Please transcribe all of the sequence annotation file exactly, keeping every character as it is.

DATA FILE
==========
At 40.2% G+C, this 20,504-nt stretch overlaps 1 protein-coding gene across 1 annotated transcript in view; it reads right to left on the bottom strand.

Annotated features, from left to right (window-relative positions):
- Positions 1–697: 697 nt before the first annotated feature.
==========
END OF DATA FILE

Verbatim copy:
At 40.2% G+C, this 20,504-nt stretch overlaps 1 protein-coding gene across 1 annotated transcript in view; it reads right to left on the bottom strand.

Annotated features, from left to right (window-relative positions):
- Positions 1–697: 697 nt before the first annotated feature.